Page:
This is an unusual capture of this Pronghorn Buck was relaxed so much. He bedded down as I was machine gunning his movements with a very fast camera. Rapid fire pictures are something I do from time to time. Picking and choosing shots is tricky and you do miss things now and then lol. I’d way prefer to “nuke em’ from orbit, it’s the only way to be sure”. (Classic Reference”). Rapid fire cameras that can take 50 high resolution photos in just a few seconds are miracles of technology. They do use up some disc space though lol.
Nice Horns ! This Young buck is still growing his horns larger even this late in the spring. Horn sheath growth in Pronghorns is a unique characteristic among ungulates in that they actually have horns. All others don’t lol. They shed that sheath yearly. I seldom find them… They don’t shed them here, they migrate south and drop them in the Thunder Basin National Grasslands.
While Horns are hollow, composed of keratin… basically the same as our fingernails.. Antlers are made of bone. Pronghorn have different headgear that most North American ungulates. . The horn composed of a slender/flattened blade of bone grows from the front of the skull forming the permanent core of the horn. Retained the core is. The pronghorn leaves only the sheath behind. I RARELY find them shed on my place. They usually shed after they migrate to the Thunderbasin National Grassland 30 miles south each winter.
OK, let’s see how observant you are. Can you see them? Here are three fawns (Triplets) well hidden in about 100 acres of grass and Sweet Clover. The Sweet Clover is getting tall these days. Pronghorn babies effective disappear from view if they lay down. I was literally circling the VERY pregnant Mother and her three foals in my Black Ford Raptor. I stay well back, have been seen maybe 100 times by the mother, and she wasn’t worried. The fawns seeing me for the first time, were skiddish at first. The lack of concern of the mother to my presence soon calmed the three and they were playing to their hearts content. Generally they stayed close to each other but would wander from their mother a bit. Getting the three of them photographed with their mother proved to be challenging.
So have you found all three yet? The ONLY reason I could find these guys is I was following them in the lens and they literally disappeared one by one. No where to be seen. Only with very careful searching with a 1200 mm lens finally found them. Indeed located in the general area they vanished in. I was very luck to find them. I had no interest in getting close to them as I have found that if I push animals, they don’t let me get close next time. Finally I drove away from this group. They remained bedded upon my leaving. Their mother grazing near by. They never panic’d during my visit as Pronghorn are prone to do. It’s all a matter of familiarity and trust earned. Wild Pronghorn are not the most patient of beasts in my experience lolol.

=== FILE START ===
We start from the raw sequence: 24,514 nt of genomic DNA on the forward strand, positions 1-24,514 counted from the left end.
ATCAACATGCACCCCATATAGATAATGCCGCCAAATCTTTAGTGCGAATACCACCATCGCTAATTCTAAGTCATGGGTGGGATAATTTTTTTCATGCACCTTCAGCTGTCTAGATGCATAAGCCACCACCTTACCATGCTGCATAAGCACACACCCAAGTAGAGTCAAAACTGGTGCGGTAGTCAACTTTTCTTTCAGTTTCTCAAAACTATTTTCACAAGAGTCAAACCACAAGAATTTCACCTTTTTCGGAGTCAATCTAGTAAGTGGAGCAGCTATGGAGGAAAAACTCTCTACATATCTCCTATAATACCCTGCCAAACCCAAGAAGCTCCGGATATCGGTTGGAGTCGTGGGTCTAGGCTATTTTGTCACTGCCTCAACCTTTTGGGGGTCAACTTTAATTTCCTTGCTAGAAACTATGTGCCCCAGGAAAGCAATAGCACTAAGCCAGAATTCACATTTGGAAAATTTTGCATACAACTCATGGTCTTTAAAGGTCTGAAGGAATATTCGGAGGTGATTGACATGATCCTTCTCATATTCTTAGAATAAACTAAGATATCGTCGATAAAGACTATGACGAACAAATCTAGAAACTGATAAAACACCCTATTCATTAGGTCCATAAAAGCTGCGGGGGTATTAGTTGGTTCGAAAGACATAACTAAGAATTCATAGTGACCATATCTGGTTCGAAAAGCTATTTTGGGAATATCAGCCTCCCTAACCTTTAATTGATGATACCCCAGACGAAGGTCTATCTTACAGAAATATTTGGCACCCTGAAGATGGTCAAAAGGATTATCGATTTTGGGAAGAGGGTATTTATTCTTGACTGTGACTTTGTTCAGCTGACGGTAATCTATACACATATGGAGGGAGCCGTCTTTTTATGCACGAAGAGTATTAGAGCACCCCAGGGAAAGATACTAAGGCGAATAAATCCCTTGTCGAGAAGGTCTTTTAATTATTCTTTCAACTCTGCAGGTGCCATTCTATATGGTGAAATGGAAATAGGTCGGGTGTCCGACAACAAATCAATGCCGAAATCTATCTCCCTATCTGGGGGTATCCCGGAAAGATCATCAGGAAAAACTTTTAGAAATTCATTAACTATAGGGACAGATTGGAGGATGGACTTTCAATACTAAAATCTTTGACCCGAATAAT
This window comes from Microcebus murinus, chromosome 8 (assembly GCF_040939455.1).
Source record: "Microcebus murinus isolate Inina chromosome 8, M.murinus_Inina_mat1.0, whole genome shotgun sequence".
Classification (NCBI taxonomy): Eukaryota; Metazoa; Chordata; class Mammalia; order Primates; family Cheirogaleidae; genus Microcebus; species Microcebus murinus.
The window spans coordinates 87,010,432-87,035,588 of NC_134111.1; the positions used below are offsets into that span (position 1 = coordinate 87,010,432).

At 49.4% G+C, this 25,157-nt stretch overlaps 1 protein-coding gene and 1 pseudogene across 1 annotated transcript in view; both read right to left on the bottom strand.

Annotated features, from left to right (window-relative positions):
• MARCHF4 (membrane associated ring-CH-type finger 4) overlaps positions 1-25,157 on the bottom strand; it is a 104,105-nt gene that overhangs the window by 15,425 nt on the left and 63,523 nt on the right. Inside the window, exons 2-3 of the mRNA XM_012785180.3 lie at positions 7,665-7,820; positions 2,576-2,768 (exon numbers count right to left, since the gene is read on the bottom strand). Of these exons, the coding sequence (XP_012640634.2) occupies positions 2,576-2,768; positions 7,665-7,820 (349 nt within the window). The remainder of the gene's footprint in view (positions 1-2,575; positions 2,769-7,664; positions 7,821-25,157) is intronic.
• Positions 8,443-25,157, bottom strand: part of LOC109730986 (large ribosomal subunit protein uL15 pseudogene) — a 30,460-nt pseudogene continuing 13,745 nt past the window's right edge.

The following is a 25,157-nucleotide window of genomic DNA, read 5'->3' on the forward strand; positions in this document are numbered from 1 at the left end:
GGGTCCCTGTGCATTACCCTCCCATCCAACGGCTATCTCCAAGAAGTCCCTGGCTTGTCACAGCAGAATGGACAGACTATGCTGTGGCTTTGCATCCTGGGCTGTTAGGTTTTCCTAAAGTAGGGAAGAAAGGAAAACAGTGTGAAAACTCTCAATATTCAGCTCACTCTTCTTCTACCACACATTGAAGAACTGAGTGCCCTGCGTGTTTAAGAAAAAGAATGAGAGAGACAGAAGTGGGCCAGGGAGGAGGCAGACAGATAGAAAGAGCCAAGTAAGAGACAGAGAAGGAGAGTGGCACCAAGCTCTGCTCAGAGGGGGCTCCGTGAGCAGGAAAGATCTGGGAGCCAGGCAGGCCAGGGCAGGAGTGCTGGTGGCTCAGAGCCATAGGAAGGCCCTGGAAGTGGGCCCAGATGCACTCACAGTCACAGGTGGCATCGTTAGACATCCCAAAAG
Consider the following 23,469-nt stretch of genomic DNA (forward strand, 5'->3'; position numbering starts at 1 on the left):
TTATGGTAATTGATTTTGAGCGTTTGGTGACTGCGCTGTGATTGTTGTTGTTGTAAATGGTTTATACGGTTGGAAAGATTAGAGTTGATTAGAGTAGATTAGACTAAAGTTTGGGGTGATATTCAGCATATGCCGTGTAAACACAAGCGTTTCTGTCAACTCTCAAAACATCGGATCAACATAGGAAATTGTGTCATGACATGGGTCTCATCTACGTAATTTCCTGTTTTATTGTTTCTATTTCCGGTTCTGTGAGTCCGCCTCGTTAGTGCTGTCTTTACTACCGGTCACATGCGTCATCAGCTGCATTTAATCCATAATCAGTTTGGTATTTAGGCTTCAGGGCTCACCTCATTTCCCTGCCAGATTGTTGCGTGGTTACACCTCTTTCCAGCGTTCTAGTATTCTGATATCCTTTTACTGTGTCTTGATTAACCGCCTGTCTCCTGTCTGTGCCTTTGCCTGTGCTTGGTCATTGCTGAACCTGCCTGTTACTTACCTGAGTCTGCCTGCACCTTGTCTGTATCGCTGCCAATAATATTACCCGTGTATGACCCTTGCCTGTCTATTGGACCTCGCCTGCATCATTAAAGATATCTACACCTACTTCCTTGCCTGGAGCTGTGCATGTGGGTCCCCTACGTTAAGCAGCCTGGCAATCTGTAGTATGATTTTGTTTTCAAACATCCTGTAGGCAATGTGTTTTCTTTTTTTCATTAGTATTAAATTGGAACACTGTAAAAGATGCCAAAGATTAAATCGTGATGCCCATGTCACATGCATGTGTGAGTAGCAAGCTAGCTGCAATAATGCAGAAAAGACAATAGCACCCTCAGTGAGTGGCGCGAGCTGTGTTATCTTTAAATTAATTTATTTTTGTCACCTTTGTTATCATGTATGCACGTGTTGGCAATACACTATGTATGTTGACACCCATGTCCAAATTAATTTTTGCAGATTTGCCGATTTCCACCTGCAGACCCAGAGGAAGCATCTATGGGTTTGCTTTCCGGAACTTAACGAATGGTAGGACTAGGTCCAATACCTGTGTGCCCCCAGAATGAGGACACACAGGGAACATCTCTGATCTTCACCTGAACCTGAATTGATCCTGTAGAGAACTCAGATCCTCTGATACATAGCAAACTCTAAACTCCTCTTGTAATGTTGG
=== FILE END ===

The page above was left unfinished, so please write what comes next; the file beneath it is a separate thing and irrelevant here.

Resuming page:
Several readers have been following the continuing adventures of this VERY Pregnant Pronghorn Doe I’ve named “Jane”. She is relatively at ease with my presence as far as one of these jumpy creatures can be. She is indeed getting tolerant of my vehicle. I don’t press her as this is a LONG lens so I’m a ways back. I left without her moving from her spot. They tend to be rather flighty and one of my favorite captures is when they are laying down bedded in soft sand. If you dig below the top few inches of sand, it get remarkably cool relative to the surface. I suspect they know this instinctively. Soft and cool on a hot evening is after all, soft and comfortable lol…
The chunk of “fur” missing on her shoulder is just spring time shedding. They loose hair chunky on their back typically from going under barbed wire fences at 30 mph. This is not a problem. This Pronghorn is perfectly healthy even though she looks a little shaggy from the uneven shedding. She looked better last fall when she was bedded by the buck responsible for her misery here. 👅 The Thick winter cover falling off in chunks until it’s in a tight fitting summer coat. High and tight with an accent on the mane please 😝 🤠